Title: Square of the Hippopotamus
Benton struggled to derail that train of thought, it being more akin to the fantasies of a schoolgirl (albeit a highly masochistic one) than the thoughts of a member of the Royal Canadian Mounted Police (however masochistic).
The Square of the Hippopotamus
Written for Shrew on her birthday or at least that was the intent.
Ray banged the table so hard that Fraser wasn’t quite sure what would break; the desk or Ray’s fist. While the desk breaking would get him into serious trouble with the Inspector and probably would be deducted from his wages, despite Ray claiming he’d seen better in thrift shops; in all, Ray’s hand would be the greater loss. With the encumbrances of plaster casts and braces, it would loose its characteristic grace; though, perhaps, then it would be hard enough to come out of a fight with a table and win.
For reasons not to be explored at this juncture (but involving the Duck Boys and a series of concert percussionists who believed that the timpani part of the latest performance work at the Chicago Opera House should go with a bang, and then endeavouring to ensure a successful bang using black powder and glycerine obtained from free soap samples, all it seems in revenge for the fact they had been deafened by constant exposure to what is commonly known as the kettle drum at somewhat short range) they were working the case, as Ray would say, in his office at the Consulate.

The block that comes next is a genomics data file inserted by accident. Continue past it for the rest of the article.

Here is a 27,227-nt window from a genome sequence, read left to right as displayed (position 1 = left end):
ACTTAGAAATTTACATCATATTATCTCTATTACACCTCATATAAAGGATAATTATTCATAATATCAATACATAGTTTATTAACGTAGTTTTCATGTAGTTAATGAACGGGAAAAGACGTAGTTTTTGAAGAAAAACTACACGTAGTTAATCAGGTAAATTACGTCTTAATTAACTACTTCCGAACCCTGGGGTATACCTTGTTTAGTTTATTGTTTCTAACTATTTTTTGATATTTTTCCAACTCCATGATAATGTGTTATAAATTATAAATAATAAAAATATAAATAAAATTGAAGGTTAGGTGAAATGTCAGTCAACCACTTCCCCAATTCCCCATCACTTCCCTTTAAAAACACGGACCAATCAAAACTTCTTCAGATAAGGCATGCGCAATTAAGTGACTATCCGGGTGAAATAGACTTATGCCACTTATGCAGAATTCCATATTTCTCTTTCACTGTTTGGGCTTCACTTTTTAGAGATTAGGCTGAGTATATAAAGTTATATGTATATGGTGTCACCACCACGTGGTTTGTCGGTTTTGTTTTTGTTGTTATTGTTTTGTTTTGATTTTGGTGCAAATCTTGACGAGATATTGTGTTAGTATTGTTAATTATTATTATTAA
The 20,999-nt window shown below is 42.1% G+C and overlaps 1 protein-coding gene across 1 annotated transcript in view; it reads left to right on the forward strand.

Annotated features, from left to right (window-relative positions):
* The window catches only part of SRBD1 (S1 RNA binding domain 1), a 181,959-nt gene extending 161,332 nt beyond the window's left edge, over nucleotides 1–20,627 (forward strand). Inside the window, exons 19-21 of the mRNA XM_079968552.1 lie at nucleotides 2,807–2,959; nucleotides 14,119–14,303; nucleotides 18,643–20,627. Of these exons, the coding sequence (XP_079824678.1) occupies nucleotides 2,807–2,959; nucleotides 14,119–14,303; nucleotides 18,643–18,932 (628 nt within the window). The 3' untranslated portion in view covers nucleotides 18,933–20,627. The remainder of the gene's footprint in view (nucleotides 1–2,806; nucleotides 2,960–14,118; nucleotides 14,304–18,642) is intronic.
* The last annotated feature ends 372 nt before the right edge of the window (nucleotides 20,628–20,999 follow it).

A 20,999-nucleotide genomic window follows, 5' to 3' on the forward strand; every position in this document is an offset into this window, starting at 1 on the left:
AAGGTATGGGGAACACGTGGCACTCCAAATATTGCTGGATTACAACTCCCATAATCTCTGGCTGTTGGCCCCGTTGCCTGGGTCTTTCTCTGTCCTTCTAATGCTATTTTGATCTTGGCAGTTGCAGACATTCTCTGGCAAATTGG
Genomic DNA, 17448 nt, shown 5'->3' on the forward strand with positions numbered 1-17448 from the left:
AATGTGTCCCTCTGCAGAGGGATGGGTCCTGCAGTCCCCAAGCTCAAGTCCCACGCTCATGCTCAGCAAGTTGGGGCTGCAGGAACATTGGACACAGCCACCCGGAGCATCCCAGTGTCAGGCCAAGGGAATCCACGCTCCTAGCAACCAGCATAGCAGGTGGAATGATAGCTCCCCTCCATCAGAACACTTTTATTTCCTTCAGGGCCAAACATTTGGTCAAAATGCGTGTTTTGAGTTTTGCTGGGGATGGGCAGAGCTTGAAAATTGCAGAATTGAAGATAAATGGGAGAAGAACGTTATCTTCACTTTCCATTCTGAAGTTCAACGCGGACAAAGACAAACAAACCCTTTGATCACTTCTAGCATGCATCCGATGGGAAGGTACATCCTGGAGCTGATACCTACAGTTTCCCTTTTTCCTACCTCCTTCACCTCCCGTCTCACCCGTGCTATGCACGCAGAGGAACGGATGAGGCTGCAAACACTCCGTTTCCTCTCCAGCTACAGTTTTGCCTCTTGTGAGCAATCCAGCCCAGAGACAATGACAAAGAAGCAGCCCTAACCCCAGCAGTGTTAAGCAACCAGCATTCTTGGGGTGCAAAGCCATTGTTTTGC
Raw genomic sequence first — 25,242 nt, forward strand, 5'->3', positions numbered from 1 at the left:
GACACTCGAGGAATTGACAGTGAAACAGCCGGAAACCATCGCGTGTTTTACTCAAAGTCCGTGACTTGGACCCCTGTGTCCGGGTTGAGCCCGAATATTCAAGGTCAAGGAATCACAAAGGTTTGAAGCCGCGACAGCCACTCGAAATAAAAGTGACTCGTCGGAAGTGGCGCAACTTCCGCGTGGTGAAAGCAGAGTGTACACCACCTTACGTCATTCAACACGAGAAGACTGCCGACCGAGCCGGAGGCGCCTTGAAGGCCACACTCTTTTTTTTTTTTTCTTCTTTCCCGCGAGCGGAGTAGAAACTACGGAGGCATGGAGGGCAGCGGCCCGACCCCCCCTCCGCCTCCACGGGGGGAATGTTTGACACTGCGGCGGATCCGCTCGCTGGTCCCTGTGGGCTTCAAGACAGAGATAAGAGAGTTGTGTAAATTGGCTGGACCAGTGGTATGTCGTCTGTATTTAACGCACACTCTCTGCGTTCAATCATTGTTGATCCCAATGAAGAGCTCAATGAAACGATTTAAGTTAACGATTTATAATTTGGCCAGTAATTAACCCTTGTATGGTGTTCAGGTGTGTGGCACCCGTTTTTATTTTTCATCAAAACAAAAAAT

Fraser was beginning to regret this, not that he would regret having such a friend as Ray. Quite the contrary.
“Ray?” he ventured, fearing that he might gain nothing towards the elucidation of the fascinating mystery before him.
“This is all numbers stuff, Fraser, I can’t do it. Crunch numbers,” a charming gesture that Fraser supposed was meant to be eating proved that Ray’s member was quite undamaged, “I suck at math, always have done. Used to get the Stella to help me with my homework, ‘cause that square of the hippopotamus stuff? Totally. Did. Not. Get. It.”
Fraser’s venture had been awarded with another insight to the fascinating mystery before him.
Now, the case itself was frankly almost as boring as some of the more menial tasks allocated to him by the Inspector, and Fraser might have ventured to suggest that it was more to him that Leftenant Walsh had given the task, were it not that Ray might be offended and offer to kick him in the head.
Which would be the end of a quite fascinating partnership, although he would have the marks of Ray’s boots to remind him of it, they seemed quite heavy of themselves and if/when propelled at his face by Ray’s fulsome manly strength…
Benton struggled to derail that train of thought, it being more akin to the fantasies of a schoolgirl (albeit a highly masochistic one) than the thoughts of a member of the Royal Canadian Mounted Police (however masochistic). Unfortunately, the piece of police work with which he and his highly frustrated partner (sadly, it seemed, not frustrated in the same way as himself) had been assigned was more akin to schoolwork, namely an exercise in elementary mathematics.
“Perhaps, Ray, I should examine that, and when I have determined, if indeed, that there are figures that are erroneous or perhaps even a fiction serving to “cover up” the criminal undertakings of some malfeasant…”
Ray interrupted, as was his wont and his prerogative, “So, what am I meant to do in the meantime, Benton-buddy?”